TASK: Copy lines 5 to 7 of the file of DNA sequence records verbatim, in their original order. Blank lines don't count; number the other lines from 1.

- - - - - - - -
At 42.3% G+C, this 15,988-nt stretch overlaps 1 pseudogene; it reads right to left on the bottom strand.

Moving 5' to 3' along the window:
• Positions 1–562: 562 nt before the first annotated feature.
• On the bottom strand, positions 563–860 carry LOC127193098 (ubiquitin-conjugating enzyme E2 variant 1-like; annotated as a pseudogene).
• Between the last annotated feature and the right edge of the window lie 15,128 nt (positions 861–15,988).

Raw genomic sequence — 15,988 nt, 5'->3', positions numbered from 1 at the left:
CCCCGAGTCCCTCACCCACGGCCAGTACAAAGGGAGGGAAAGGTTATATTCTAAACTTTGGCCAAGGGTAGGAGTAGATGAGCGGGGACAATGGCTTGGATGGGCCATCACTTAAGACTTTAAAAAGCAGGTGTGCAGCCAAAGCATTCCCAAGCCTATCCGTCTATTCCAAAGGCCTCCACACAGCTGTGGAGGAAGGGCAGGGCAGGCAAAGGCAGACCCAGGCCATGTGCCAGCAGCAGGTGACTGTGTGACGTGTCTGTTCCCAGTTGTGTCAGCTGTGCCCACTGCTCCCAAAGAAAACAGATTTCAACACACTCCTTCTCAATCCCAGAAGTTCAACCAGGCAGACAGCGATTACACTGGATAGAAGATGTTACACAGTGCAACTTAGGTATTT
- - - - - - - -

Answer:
• Between the last annotated feature and the right edge of the window lie 15,128 nt (positions 861–15,988).

Raw genomic sequence — 15,988 nt, 5'->3', positions numbered from 1 at the left:
CCCCGAGTCCCTCACCCACGGCCAGTACAAAGGGAGGGAAAGGTTATATTCTAAACTTTGGCCAAGGGTAGGAGTAGATGAGCGGGGACAATGGCTTGGATGGGCCATCACTTAAGACTTTAAAAAGCAGGTGTGCAGCCAAAGCATTCCCAAGCCTATCCGTCTATTCCAAAGGCCTCCACACAGCTGTGGAGGAAGGGCAGGGCAGGCAAAGGCAGACCCAGGCCATGTGCCAGCAGCAGGTGACTGTGTGACGTGTCTGTTCCCAGTTGTGTCAGCTGTGCCCACTGCTCCCAAAGAAAACAGATTTCAACACACTCCTTCTCAATCCCAGAAGTTCAACCAGGCAGACAGCGATTACACTGGATAGAAGATGTTACACAGTGCAACTTAGGTATTT